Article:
June 2003

Segregation and Suppression: The timeframe following confederation has been characterized as an era of segregation and suppression of aboriginal peoples, not only in BC, but also across the country. The governments created segregation through the reserve system and carried out suppression through the Indian Act legislation. These were the means of implementing and exerting control over virtually every aspect of Native life.

During the colonial era, the British government in the east had developed and adopted a policy of protecting the Native people and their lands from the ever-increasing European encroachments. Thereafter, further policies were developed in relation to Native people, and by 1876 these were all combined into one large piece of legislation called the “Indian Act”.

The development of the Indian Act legislation and the Department of Indian Affairs (DIA) provided the means for the Canadian government to manage all “Indian” affairs through one avenue.

The Indian Act created a structure of “reserves, bands and Indians” under control of the DIA. The legislation implementing “reserves” and “bands” served to divide aboriginal tribal Nations, fracturing communities and weakening tribal unity. In some cases, often along territorial boundaries, the Indian Agents even combined Native communities from different tribal groups and lumped them together into one “band” creating internal difficulties at the community level.

The timing of instituting the reserve system in BC helped in separating Native people from their territorial lands. Reserves in much of the BC interior, including the Lillooet area, were formally laid out and surveyed using the ten acre per family formula during 1881 by Trutch’s brother-in-law, Peter O’Reilly.

The initial idea in the development of reserve lands was meant to encourage Native people to settle in large villages, to take up farming, and to receive religious instruction and education. Essentially the reserve system was formed as a social laboratory in which the experiment carried out by the federal government was to bring about forced cultural change.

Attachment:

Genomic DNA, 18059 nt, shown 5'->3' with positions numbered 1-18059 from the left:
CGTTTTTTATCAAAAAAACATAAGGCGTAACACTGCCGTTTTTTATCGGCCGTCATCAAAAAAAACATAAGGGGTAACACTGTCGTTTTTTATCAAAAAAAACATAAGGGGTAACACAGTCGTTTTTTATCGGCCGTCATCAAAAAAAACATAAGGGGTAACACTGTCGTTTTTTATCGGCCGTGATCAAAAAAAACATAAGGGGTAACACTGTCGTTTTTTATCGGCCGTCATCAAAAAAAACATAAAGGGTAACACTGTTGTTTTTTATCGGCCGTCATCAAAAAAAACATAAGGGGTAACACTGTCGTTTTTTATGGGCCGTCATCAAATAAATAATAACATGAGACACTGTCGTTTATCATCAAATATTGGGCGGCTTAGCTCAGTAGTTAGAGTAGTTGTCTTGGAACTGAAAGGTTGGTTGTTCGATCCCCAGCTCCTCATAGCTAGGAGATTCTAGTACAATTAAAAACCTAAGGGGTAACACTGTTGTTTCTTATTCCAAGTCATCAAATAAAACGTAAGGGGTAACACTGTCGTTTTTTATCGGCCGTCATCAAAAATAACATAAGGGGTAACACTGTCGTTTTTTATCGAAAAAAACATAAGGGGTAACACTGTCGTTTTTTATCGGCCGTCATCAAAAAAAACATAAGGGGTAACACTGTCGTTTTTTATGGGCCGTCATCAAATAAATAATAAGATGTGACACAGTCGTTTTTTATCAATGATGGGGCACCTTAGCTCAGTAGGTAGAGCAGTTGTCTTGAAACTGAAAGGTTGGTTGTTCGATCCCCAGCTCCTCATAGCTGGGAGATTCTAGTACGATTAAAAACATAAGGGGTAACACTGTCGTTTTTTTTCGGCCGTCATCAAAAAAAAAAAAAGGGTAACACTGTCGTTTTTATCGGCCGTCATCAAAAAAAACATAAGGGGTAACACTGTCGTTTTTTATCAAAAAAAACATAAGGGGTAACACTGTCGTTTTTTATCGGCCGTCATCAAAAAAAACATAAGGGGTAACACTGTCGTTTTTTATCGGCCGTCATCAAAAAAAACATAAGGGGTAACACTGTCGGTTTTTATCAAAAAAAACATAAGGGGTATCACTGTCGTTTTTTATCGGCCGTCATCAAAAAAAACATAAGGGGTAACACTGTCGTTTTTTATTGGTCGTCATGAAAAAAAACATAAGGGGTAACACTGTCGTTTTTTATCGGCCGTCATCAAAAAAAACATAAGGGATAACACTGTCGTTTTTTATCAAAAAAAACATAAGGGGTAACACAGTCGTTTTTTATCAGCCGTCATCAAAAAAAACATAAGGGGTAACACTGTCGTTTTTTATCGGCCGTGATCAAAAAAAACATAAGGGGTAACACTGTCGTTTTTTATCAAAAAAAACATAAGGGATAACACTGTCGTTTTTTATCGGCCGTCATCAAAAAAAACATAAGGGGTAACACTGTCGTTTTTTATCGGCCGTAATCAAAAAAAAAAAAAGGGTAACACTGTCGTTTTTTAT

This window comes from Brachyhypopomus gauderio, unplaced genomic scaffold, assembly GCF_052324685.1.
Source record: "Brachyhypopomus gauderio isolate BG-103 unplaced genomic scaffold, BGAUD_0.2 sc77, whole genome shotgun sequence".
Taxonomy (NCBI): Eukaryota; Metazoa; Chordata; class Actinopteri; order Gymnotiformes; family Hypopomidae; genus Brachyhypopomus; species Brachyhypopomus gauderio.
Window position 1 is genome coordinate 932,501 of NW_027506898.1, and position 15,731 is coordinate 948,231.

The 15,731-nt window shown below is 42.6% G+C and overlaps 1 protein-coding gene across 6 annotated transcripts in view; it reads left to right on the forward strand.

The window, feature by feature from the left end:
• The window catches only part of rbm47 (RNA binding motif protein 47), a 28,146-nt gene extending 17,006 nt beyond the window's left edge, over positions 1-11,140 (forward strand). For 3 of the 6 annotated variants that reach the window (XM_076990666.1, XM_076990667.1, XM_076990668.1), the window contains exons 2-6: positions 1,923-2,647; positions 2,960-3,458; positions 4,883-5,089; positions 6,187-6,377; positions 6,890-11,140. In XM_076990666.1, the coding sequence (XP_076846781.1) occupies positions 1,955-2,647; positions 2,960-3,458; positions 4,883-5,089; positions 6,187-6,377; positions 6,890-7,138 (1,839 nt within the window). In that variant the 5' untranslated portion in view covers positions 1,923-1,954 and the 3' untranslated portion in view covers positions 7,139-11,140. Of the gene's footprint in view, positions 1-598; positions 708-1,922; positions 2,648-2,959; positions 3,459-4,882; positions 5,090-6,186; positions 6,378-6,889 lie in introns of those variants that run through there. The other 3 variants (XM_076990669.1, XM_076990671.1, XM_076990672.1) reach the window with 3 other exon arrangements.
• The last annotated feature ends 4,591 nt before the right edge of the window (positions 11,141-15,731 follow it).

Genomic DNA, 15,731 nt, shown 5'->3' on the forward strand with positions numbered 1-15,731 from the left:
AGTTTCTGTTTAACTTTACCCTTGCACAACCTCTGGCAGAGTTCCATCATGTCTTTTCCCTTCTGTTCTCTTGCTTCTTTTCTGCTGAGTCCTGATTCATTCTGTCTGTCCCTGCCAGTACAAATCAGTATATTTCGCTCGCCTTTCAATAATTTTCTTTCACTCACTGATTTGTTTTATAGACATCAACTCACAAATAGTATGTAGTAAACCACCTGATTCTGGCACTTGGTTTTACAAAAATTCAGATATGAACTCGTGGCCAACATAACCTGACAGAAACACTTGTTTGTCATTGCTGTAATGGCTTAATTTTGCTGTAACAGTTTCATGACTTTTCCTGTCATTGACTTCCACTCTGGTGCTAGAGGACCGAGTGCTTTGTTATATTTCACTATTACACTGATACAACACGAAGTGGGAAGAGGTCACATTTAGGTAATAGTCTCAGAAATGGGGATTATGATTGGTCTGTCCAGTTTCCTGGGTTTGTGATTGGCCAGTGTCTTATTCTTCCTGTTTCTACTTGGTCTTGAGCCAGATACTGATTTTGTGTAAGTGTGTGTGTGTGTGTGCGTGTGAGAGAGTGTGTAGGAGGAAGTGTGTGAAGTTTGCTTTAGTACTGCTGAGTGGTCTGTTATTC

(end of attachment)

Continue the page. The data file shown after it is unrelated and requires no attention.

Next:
Forced cultural change basically means that the government’s intention was to change Native peoples’ beliefs, values, behaviors and way of life so that they would eventually lead their lives based upon European beliefs, values, behaviors and ways of life. I use of the word “ forced” because the government used the power of law through the Indian Act as the structure to enforce the changes.

Close partnerships between the Indian Agents and the missionaries became a major factor in the suppression of Native cultures. The newly consolidated Indian Act of 1876 contained provisions that attacked traditional Native beliefs and values, and which furthered Christian-European beliefs and values. The Christian missionaries played a role in how events unfolded because they were already established in several aboriginal communities before BC joined Canada. The Indian Agents used this relationship to influence policy objectives.

The Department of Indian Affairs, the Indian Act legislation, the Indian Agency and Indian reserve system, that is, the overall “Indian” system created by the federal government was and continues as a way to implement and exert control over indigenous peoples.

Cathy Narcisse First Published in Bridge River Lillooet News June 2003
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